Finally, for tensor values, MFront introduces these typedef:

Tensor, DeformationGradientTensor

For the moment, distinction between those various types is only informative. We hope to introduce more severe tests in future versions of MFront so that we won’t be able to add a StressStensor and a StrainStensor. The TFEL library already provides the mandatory types to do that.

You can also directly use to types provided by the TFEL library. The most interesting ones for the end user are:

where N is the size for vectors, the number of rows for matrices and the spatial dimension for the other types. M is the number of columns for the matrices. Type is the underlying numeric type.

What are the differences between the Stensor, StressStensor and StrainStensor

The difference between those types is currently purely informative: the user can use these types to improve the readability of their code which is strongly encouraged.

The TFEL library has support for quantities (number associated with units) which allows to checks for the consistency of operations at compile-time (no cost at runtime). However, support for this feature has not been enabled in MFront yet: for the moment, we only have introduced the associated types.

Orthotropic axes convention

Most finite element solver can’t have a uniq definition of the orthotropic axes for all the modelling hypotheses.

For example, one can define a pipe using the following axes definition:

The Pipe orthotropic axes convention for 3D, 2D axysymmetric, 1D axisymmetric generalised plane strain or generalised plane stress (left) and 2D plane stress, strain, generalized plane strain (right)
The Pipe orthotropic axes convention for \(3D\), \(2D\) axysymmetric, \(1D\) axisymmetric generalised plane strain or generalised plane stress (left) and \(2D\) plane stress, strain, generalized plane strain (right)

With those conventions, the axial direction is either the second or the third material axis, a fact that must be taken into account when defining the stiffness tensor, the Hill tensor(s), the thermal expansion, etc.

The Plate orthotropic axes convention
The Plate orthotropic axes convention

If we were to model plates, a appropriate convention is the following:

This convention is only valid for \(3D\), \(2D\) axysymmetric, \(1D\) axisymmetric generalised plane strain or generalised plane stress. - \(\left(rr,tt,zz,...\right)\) in \(2D\) plane stress, strain, generalized plane strain.

The Pipe orthotropic axes convention for 3D, 2D axysymmetric, 1D axisymmetric generalised plane strain or generalised plane stress (left) and 2D plane stress, strain, generalized plane strain (right)
The Pipe orthotropic axes convention for \(3D\), \(2D\) axysymmetric, \(1D\) axisymmetric generalised plane strain or generalised plane stress (left) and \(2D\) plane stress, strain, generalized plane strain (right)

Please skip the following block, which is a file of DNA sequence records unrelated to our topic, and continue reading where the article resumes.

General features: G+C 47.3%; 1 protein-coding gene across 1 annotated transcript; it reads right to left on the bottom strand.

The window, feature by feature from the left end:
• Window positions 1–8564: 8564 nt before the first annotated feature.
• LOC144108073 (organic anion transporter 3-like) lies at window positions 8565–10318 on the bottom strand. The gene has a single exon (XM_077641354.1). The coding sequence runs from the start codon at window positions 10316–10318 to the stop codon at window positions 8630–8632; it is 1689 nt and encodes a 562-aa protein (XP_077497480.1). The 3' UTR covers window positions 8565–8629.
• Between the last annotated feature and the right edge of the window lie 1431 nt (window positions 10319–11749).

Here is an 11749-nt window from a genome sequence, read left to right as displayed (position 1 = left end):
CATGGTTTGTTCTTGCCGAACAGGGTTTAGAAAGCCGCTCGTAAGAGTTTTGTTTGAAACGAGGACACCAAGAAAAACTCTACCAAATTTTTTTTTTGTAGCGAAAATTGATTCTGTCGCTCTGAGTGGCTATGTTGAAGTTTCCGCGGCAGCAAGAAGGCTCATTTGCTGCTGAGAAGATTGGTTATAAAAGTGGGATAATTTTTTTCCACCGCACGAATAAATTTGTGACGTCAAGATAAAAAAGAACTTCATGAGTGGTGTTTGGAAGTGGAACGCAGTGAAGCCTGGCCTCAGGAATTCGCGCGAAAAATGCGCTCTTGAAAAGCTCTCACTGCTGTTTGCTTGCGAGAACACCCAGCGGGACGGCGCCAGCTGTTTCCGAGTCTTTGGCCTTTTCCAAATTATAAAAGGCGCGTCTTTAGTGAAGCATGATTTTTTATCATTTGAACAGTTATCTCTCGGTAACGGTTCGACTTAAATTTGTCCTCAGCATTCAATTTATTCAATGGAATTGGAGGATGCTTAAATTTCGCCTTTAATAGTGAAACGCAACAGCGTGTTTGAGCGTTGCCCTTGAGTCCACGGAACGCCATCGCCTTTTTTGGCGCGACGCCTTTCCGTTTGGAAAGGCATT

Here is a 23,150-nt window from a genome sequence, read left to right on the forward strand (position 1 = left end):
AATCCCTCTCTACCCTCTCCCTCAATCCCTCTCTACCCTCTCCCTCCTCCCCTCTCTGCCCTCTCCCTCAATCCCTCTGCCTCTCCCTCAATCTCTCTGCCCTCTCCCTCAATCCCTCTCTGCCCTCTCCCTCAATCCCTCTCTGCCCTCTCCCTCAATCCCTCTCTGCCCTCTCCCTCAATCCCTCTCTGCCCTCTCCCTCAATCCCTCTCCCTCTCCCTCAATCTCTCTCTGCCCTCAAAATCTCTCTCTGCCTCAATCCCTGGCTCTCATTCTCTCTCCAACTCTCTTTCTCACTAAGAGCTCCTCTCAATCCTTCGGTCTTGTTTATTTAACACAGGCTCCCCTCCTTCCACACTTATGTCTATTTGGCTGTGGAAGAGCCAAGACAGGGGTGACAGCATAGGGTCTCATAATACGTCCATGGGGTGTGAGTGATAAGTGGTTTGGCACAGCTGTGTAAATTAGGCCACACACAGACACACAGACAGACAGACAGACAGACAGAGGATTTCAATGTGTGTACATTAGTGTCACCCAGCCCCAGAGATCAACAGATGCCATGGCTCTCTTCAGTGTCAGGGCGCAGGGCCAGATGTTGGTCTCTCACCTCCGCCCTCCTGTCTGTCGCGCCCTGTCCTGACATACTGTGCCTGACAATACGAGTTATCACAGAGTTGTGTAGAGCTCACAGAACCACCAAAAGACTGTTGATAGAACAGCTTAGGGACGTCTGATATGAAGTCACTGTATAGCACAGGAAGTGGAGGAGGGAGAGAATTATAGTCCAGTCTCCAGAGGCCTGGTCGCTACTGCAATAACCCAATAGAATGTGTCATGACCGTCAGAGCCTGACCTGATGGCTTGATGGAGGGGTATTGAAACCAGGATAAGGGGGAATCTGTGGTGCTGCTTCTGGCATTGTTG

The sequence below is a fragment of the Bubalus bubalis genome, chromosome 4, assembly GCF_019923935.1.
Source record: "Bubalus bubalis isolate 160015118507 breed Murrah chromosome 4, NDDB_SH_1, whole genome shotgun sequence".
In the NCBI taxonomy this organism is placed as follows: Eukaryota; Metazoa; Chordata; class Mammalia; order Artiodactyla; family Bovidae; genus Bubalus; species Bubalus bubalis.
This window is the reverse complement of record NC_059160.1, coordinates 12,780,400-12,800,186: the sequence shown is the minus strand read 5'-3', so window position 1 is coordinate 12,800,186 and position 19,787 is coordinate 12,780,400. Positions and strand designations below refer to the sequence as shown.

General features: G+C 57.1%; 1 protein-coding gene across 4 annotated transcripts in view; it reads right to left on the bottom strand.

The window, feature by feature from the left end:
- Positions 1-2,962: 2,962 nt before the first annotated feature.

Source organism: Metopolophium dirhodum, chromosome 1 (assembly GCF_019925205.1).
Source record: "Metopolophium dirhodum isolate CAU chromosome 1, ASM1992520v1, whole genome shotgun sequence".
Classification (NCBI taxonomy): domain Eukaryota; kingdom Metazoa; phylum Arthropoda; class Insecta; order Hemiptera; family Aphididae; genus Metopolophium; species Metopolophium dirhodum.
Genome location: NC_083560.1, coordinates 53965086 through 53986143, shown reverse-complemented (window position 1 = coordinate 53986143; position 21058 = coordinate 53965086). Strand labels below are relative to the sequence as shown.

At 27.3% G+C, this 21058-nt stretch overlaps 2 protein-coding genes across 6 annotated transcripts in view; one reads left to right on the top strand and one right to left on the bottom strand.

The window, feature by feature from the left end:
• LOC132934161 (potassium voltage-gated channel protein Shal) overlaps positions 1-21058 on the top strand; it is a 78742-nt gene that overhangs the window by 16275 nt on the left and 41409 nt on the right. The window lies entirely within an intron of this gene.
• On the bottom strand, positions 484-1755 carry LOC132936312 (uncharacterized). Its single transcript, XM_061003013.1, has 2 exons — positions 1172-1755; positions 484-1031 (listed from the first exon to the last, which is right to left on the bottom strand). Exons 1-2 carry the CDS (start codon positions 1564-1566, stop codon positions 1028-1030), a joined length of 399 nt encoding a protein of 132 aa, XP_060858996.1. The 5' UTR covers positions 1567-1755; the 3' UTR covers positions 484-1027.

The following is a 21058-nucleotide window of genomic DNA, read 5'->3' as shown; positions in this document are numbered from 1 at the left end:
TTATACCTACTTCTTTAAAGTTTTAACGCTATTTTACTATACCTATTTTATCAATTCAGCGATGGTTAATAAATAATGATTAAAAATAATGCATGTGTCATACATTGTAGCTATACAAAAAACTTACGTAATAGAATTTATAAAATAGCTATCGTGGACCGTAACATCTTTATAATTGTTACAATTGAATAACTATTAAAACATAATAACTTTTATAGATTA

With those conventions, the axial direction is either the second or the third material axis, a fact that must be taken into account when defining the stiffness tensor, the Hill tensor(s), the thermal expansion, etc.

The Plate orthotropic axes convention
The Plate orthotropic axes convention

If we were to model plates, a appropriate convention is the following:

This convention is only valid for \(3D\), \(2D\) axysymmetric, \(1D\) axisymmetric generalised plane strain or generalised plane stress. - \(\left(rr,tt,zz,...\right)\) in \(2D\) plane stress, strain, generalized plane strain.

The Pipe orthotropic axes convention for 3D, 2D axysymmetric, 1D axisymmetric generalised plane strain or generalised plane stress (left) and 2D plane stress, strain, generalized plane strain (right)
The Pipe orthotropic axes convention for \(3D\), \(2D\) axysymmetric, \(1D\) axisymmetric generalised plane strain or generalised plane stress (left) and \(2D\) plane stress, strain, generalized plane strain (right)

With those conventions, the axial direction is either the second or the third material axis, a fact that must be taken into account when defining the stiffness tensor, the Hill tensor(s), the thermal expansion, etc.

The Plate orthotropic axes convention
The Plate orthotropic axes convention

If we were to model plates, a appropriate convention is the following:

By definition, this convention is only valid for \(3D\), \(2D\) plane stress, strain and generalized plane strain modelling hypotheses.

Implementing mechanical behaviours using the Implicit DSL

In which order are the blocks given by the user evaluated ?

The following figure shows how the various blocks defined by the user may be used when using the Implicit domain specific language:

Use order of the code blocks defined by the user
Use order of the code blocks defined by the user